Ivan the Terrible|
by John LaCorte
NWS WFO CTP
Hurricane Ivan was a classic Cape Verde storm that moved off the west coast of Africa during the first days of September as a tropical wave. The storm intensified as it moved westward and was named Ivan early on the morning of September 3rd.
Ivan seems to have been destined for infamy almost from the onset when it intensified at an abnormally low latitude for Atlantic tropical cyclones. Most tropical storms prefer to form and intensify just north of 10 degrees latitude. Ivan strengthened in the area of 8 to 9 degrees latitude as it tracked through the warm tropical waters of the equatorial Atlantic. By midday on the 5th winds hit 85 mph, making Ivan the strongest tropical cyclone ever in the Atlantic basin at such a low latitude.
Ivan continued steadily westward and moved through the southern Windward islands, making a direct hit on the island of Grenada on the evening of September 7th with winds in excess of 130 mph. At least 70 people were killed on the island and it is estimated that 90 percent of the structures on the island were damaged or destroyed. A 17th century prison, still in use, was severely damaged allowing numerous inmates to escape.
Now a solid category 4 storm on the Saffir Simpson hurricane intensity scale, Ivan tracked relentlessly west-northwest across the Caribbean basin. It appeared to have the island of Jamaica in its crosshairs on the 11th when it veered slightly west passing just south of the island. While this spared the Jamaica a devastating direct hit, the island was still severely affected with deadly flooding and winds in excess of 140 mph. The death toll was estimated to be 15 from the storm on Jamaica.
While the last minute shift to the west undoubtedly spared Jamaica from what would have been far worse damage, the track kept Ivan over the warm waters of the Caribbean allowing it to strengthen to a category 5 storm for a time between the 11th and the 13th, just as it was approaching the Cayman Islands. Also spared a direct hit, the Caymans none the less suffered major damage from the now large and extremely dangerous hurricane.
From there Ivan tracked over open water between western Cuba and the Yucatan peninsula, taking aim at the US Gulf Coast. For the next two days Ivan maintained at least category 4 status as it moved north. The storm was now not only intense; it was extremely large affecting much of the eastern Gulf of Mexico. Interests from Louisiana to the Florida Keys watched closely with evacuations urged for large sections of the Gulf coast. Residents in Florida were especially concerned, having been recently devastated by Hurricanes Charley and Frances.
Ivan eventually made landfall early in the morning of September 16 as a category 4 or strong category 3 storm between Mobile Alabama and Pensacola Florida. Wind gusts in excess of 100 mph were common, with hurricane force winds affecting an area more than 100 miles wide as the storm roared ashore. Ivan then tracked northeastward, triggering dozens of tornadoes and causing widespread flooding from the southern Appalachians through much of the northeastern US.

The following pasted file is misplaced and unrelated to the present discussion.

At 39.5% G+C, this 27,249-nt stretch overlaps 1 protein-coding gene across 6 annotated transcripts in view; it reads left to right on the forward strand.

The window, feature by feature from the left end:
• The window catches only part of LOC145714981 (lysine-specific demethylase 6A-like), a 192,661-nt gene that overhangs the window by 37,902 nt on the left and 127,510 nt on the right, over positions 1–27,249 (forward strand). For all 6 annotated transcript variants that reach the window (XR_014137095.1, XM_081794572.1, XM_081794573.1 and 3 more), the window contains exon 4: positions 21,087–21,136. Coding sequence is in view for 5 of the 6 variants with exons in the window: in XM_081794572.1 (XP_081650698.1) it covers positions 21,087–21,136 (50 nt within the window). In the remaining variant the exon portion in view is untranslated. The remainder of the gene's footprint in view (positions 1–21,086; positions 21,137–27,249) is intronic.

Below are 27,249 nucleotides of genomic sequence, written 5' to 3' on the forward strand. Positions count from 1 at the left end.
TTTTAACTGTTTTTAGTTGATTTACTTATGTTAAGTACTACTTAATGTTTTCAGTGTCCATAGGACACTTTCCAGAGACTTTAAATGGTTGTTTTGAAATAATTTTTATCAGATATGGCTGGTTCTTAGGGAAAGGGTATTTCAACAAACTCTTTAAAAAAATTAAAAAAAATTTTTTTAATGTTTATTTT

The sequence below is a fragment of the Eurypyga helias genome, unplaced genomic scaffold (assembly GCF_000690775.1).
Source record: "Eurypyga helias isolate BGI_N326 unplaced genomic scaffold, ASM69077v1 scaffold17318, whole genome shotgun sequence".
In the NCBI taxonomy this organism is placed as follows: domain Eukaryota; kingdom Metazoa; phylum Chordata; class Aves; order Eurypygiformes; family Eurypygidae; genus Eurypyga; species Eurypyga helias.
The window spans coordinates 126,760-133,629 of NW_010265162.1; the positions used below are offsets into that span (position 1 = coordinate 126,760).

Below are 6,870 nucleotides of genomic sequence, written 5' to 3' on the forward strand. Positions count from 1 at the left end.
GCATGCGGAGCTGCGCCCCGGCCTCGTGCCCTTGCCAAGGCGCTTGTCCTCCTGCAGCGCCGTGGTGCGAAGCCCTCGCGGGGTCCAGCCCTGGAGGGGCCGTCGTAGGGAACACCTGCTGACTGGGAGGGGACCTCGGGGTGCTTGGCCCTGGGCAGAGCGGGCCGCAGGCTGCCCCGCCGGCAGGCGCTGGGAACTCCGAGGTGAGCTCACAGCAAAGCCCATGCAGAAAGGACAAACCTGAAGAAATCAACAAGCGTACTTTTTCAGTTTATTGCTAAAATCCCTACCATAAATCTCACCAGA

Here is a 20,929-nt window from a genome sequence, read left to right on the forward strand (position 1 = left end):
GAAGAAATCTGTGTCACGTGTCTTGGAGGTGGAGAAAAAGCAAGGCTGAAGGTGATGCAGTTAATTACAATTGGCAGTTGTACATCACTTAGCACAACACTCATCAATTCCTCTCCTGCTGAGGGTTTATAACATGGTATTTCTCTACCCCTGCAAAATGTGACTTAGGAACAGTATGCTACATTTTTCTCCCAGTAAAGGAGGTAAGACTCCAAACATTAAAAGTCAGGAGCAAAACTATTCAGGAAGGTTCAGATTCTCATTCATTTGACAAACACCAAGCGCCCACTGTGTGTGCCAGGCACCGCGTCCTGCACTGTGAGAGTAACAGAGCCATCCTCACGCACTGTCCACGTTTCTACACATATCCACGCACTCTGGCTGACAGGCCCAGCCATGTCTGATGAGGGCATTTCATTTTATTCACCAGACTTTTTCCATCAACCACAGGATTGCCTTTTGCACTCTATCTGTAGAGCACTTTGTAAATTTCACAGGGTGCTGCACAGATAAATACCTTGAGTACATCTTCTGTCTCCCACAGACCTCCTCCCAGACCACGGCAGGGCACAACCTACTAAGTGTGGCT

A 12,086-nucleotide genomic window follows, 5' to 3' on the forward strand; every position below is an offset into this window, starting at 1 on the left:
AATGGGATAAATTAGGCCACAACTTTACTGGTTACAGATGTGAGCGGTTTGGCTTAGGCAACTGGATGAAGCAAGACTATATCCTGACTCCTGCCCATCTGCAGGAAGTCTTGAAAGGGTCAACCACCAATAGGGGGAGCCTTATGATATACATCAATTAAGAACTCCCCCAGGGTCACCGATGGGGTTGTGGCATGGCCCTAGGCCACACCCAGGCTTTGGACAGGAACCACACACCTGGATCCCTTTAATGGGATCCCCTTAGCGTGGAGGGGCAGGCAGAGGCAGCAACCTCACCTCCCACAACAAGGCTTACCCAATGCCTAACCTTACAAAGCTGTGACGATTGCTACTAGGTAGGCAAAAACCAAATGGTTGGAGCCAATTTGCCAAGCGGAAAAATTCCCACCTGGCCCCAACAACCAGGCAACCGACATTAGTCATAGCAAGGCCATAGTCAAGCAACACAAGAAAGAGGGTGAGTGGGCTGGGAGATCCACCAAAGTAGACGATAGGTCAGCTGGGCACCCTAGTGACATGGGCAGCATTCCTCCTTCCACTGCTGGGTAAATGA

In all, Ivan is being blamed for about 50 deaths in the United States, and about 70 altogether in the Caribbean. This will make the storm the biggest killer since Hurricane Floyd killed 56 (in the US) in 1999. It will also be the 5th deadliest storm in the US since 1960. The deadliest storm was the infamous Hurricane Camille in 1969, one of just 3 category 5 storms to hit the US since 1900. Camille killed 259 people.
The slow moving remnants of this once-powerful Hurricane moved up from a landfall on the Gulf Coast near Mobile and Pensacola to the Appalachian Mountains in Mid-September of 2004. The remnants - deep, tropical moisture and strong circulation - of the storm interacted with a cold front moving down from Canada. These two systems merged over Central Pennsylvania on Friday, the 17th of September.
The result was generally between 4 and 9 inches of rain across the region, although there were some local reports of over 13 inches of rain. Some locations (including State College, PA) set their all-time daily (24 hour) rainfall records on Friday.
The torrential rains of Ivan followed one of the wettest summers on record for the region, and almost on the heels of heavy rainfall one week earlier from the remnants of former Hurricane Frances.
The flooding that resulted will go down in history as one of the worst flooding episodes in Central Pennsylvania. River Crests at two locations, Williamsburg, PA, on the Frankstown Branch of the Juniata River, and Beech Creek, PA, on the Bald Eagle Creek, both set new high water marks during this weekend. Water levels had never before been recorded so high at both those locations. Many other River Gages reached into the top-five crests of all-time.